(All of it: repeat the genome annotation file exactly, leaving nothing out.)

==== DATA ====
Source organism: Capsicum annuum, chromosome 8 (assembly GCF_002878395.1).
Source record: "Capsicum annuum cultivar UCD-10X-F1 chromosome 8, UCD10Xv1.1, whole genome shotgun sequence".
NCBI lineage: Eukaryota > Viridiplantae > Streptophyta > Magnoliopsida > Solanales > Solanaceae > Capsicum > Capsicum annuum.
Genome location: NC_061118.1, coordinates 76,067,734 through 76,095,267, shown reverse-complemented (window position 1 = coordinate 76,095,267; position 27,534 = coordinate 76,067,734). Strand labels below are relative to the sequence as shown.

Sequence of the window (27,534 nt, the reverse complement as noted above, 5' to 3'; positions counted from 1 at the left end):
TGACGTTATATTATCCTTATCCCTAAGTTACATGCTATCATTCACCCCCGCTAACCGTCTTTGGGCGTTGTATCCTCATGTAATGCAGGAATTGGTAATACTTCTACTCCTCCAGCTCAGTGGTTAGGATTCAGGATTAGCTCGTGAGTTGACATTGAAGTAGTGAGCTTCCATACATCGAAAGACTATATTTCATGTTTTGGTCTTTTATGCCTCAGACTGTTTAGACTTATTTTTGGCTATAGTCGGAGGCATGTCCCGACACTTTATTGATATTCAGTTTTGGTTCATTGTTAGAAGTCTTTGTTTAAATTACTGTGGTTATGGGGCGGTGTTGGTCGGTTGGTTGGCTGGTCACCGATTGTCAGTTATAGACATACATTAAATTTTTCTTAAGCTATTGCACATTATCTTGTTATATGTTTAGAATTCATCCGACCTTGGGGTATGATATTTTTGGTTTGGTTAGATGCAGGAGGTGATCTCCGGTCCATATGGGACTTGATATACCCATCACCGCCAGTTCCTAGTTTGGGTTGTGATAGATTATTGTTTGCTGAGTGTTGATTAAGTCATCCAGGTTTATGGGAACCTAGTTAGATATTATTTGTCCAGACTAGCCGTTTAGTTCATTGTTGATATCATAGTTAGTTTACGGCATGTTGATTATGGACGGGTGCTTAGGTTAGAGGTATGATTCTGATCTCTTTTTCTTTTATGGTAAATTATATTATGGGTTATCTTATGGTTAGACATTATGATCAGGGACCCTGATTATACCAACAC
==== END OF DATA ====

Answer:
Source organism: Capsicum annuum, chromosome 8 (assembly GCF_002878395.1).
Source record: "Capsicum annuum cultivar UCD-10X-F1 chromosome 8, UCD10Xv1.1, whole genome shotgun sequence".
NCBI lineage: Eukaryota > Viridiplantae > Streptophyta > Magnoliopsida > Solanales > Solanaceae > Capsicum > Capsicum annuum.
Genome location: NC_061118.1, coordinates 76,067,734 through 76,095,267, shown reverse-complemented (window position 1 = coordinate 76,095,267; position 27,534 = coordinate 76,067,734). Strand labels below are relative to the sequence as shown.

Sequence of the window (27,534 nt, the reverse complement as noted above, 5' to 3'; positions counted from 1 at the left end):
TGACGTTATATTATCCTTATCCCTAAGTTACATGCTATCATTCACCCCCGCTAACCGTCTTTGGGCGTTGTATCCTCATGTAATGCAGGAATTGGTAATACTTCTACTCCTCCAGCTCAGTGGTTAGGATTCAGGATTAGCTCGTGAGTTGACATTGAAGTAGTGAGCTTCCATACATCGAAAGACTATATTTCATGTTTTGGTCTTTTATGCCTCAGACTGTTTAGACTTATTTTTGGCTATAGTCGGAGGCATGTCCCGACACTTTATTGATATTCAGTTTTGGTTCATTGTTAGAAGTCTTTGTTTAAATTACTGTGGTTATGGGGCGGTGTTGGTCGGTTGGTTGGCTGGTCACCGATTGTCAGTTATAGACATACATTAAATTTTTCTTAAGCTATTGCACATTATCTTGTTATATGTTTAGAATTCATCCGACCTTGGGGTATGATATTTTTGGTTTGGTTAGATGCAGGAGGTGATCTCCGGTCCATATGGGACTTGATATACCCATCACCGCCAGTTCCTAGTTTGGGTTGTGATAGATTATTGTTTGCTGAGTGTTGATTAAGTCATCCAGGTTTATGGGAACCTAGTTAGATATTATTTGTCCAGACTAGCCGTTTAGTTCATTGTTGATATCATAGTTAGTTTACGGCATGTTGATTATGGACGGGTGCTTAGGTTAGAGGTATGATTCTGATCTCTTTTTCTTTTATGGTAAATTATATTATGGGTTATCTTATGGTTAGACATTATGATCAGGGACCCTGATTATACCAACAC